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Mobile applications increasingly want access to various functions on your smartphones and tablets, such as your location and contacts book. But some of these app permissions should not be granted.
App Store, Google Play and Windows Phone store users will know by now that, when installing an app or using a particular feature for the first time, the app will ask their permission to access certain features of the device. For example, a map application will ask for access to the GPS, while VoIP and other voice-calling applications may require access to the phone and device ID.
On most occasions, this tie-up is a good thing, as it helps developers to offer better services and users to make the best use of their devices. However, there are times when these app permissions are unnecessary.
As a general rule, you should always be wary what apps you’re downloading and think about how they’re used and if you trust them. App permissions can usually be restricted via settings, remember.
App developers’ wanting your location is perhaps the biggest problem area at the moment, and for good reason.
Allowing GPS permission allows an app to determine the user’s location to suggest local coffee shops, restaurants, shopping centers and other places that may be of interest. But the risk is that this information, if seen by a malicious third-party, could lead to social engineering campaigns used against the user for future phishing attacks, or perhaps even opportunistic robberies.
Furthermore, and perhaps most likely, this harvested information could be sold onto advertisers for Minority Report-style location-based ads.
Messages and phone calls
Developers also often ask for permission to access your phone and messages. Text message widgets often require permission to messages, while the likes of WhatsApp and Facebook want it for SMS confirmation of your phone number. Both do this as a form of two-factor authentication.
Malicious messaging and phone call-related apps could trick the user into dialing or texting an expensive premium number.
A huge number of apps, especially in gaming, are available for free but make money via in-app purchases. For example, a user may pay $2.99 for new game features or content.
The obvious risk with this is, if you’ve set up payment details, and let your child play on the device without parental controls, the costs can rack up pretty quickly. These have been notable examples, and it was a big enough concern to push Apple to pay $32.5 million to settle the issue with the FTC.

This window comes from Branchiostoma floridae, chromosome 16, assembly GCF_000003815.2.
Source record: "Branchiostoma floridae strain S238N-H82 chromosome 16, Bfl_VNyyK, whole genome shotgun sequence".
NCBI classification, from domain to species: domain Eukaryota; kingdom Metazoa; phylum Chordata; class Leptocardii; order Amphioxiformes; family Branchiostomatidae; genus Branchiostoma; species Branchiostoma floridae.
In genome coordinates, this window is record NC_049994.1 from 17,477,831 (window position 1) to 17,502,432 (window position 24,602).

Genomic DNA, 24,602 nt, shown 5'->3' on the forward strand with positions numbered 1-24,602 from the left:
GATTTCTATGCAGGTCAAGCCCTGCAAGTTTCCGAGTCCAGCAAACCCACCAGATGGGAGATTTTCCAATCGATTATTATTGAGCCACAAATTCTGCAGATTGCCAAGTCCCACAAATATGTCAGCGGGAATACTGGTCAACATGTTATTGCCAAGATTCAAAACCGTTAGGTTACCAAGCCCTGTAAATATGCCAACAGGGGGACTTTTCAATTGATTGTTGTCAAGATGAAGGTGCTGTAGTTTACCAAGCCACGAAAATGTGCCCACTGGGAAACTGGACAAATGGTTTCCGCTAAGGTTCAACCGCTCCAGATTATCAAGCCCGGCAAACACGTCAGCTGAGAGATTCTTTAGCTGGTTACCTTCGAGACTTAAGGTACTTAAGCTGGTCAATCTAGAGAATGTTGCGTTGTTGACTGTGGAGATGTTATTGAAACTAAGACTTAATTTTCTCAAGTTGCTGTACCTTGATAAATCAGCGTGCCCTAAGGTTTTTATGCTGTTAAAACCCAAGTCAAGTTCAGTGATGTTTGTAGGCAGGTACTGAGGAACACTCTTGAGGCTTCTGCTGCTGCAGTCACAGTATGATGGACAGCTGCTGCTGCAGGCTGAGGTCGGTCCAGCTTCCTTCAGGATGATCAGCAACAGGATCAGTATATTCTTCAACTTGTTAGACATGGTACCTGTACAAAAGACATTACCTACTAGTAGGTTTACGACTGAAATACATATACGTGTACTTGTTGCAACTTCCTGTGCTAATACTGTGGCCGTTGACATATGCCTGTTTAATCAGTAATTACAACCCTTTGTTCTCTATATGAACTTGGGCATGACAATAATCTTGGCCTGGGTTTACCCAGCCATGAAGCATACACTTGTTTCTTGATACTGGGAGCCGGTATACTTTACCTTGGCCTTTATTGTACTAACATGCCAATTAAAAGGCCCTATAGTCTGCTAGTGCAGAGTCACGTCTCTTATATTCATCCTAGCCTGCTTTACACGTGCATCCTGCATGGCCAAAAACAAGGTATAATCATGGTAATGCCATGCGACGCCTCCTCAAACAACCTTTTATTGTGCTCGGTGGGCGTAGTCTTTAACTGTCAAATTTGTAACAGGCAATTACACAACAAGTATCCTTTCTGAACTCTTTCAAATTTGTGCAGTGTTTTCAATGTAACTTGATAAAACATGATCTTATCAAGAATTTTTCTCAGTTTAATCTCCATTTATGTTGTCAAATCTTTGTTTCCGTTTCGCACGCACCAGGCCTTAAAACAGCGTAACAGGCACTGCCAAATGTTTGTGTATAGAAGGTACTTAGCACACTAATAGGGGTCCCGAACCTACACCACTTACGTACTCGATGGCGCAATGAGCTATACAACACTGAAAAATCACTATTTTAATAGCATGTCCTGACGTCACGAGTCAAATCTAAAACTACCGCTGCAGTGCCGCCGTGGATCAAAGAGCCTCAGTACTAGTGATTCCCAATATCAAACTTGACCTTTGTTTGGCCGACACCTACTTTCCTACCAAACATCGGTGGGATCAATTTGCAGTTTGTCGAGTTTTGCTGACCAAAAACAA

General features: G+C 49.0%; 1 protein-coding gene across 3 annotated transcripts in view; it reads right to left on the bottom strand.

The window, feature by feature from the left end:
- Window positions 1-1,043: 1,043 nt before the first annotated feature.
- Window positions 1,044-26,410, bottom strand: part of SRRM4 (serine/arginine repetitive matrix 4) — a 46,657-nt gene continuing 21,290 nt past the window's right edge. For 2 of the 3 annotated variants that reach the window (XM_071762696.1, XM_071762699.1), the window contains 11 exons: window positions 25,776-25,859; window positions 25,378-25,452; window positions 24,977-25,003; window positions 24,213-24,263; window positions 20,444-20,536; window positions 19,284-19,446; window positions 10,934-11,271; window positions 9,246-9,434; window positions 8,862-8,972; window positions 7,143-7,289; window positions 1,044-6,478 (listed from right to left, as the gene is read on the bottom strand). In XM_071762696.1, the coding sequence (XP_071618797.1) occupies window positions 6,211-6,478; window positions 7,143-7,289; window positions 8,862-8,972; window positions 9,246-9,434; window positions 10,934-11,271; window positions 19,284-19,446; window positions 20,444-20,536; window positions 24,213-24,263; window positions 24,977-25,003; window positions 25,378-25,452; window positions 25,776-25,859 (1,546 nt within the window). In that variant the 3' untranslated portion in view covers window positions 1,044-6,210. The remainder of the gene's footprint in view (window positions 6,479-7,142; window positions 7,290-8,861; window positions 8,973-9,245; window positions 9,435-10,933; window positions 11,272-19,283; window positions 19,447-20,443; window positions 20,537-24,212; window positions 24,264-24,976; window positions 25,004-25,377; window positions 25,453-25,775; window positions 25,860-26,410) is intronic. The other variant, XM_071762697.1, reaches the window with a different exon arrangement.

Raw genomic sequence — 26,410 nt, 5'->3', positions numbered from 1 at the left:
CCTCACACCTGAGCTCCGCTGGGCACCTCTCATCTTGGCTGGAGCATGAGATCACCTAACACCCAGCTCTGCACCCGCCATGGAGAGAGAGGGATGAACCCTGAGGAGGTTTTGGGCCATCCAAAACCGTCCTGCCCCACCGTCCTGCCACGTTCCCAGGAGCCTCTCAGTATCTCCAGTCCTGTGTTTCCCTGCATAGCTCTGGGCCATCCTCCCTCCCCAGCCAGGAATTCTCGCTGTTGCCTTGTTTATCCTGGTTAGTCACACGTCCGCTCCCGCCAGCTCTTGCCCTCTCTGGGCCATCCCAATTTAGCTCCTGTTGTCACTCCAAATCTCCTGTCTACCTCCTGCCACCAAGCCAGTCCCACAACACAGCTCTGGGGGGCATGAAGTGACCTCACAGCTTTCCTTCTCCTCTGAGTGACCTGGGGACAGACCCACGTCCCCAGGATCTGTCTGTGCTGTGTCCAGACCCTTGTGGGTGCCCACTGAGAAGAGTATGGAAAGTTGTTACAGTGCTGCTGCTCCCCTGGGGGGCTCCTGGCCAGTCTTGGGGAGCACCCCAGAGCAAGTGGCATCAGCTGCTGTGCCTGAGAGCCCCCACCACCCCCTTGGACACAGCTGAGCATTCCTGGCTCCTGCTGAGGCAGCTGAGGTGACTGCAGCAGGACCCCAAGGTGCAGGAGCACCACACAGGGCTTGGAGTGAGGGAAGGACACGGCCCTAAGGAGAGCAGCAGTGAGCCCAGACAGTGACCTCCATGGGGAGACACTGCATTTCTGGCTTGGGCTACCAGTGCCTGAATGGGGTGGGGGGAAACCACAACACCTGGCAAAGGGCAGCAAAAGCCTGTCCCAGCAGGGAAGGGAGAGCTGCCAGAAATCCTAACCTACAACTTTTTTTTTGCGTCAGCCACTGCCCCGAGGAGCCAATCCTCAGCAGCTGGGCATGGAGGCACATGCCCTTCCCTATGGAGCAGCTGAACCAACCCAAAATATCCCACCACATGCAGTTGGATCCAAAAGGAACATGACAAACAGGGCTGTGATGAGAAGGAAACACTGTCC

Ensure you set restrictions in iOS, or set-up a PIN for in-app purchases on Android.
Millions of people take to Instagram and other photo-sharing apps every day, but allowing an app this permission should be treated with caution.
For example, Instagram became embroiled in a legal challenge two years ago when, under its terms and conditions, it decided that images uploaded to its web servers would be under their copyright. One user found their image being used on T-shirts that were selling for under $10, while Vogue got in trouble for taking photos and not attributing them to the photographer.
If you’re going to accept this permission, check the developer’s terms and conditions carefully.
This permission allows the app to potentially tap into sensitive log data, retrieve your system’s internal state, read web bookmarks and history, and retrieve a list of running apps.
Most app developers want this data, sent in the form of log reports, so to see how their app is being used and how it can be improved. However, there have been some instances where these app permissions have been used to send sensitive private information about the user to analytics companies.
Full internet access
Applications are increasingly asking for full internet access, which is okay if used for communicating online or any type of downloadable content. If it’s not, it might mean that you’re going to get hit by ads.
This is because to send you ads, the ad network needs to pull them in from the internet. If the app you’re using is ad-free, has no need to contact the outside world, and doesn’t have any type of add-on content, be very skeptical.
In addition, cybercriminals could also look to exploit this connectivity via malicious apps which, having been installed already, could be used to communicate back to their command centers to download malware. As such, you should always be sure to protect your device.
Enabling Wi-Fi to apps is virtually a no-brainer given almost all applications want to connect to the Internet. Accepting this gives apps access to Wi-Fi network information, such as the list of configured networks and the current active Wi-Fi network.
The dangers are that you do not know if the information, which may be being sent over the open Wi-Fi network by the developer, is secured, while cyber-criminals could also take advantage of device bugs to steal passwords transmitted over Wi-Fi. This was the case with HTC back in 2012.
Hadrian / Shutterstock.com
Author Karl Thomas, ESET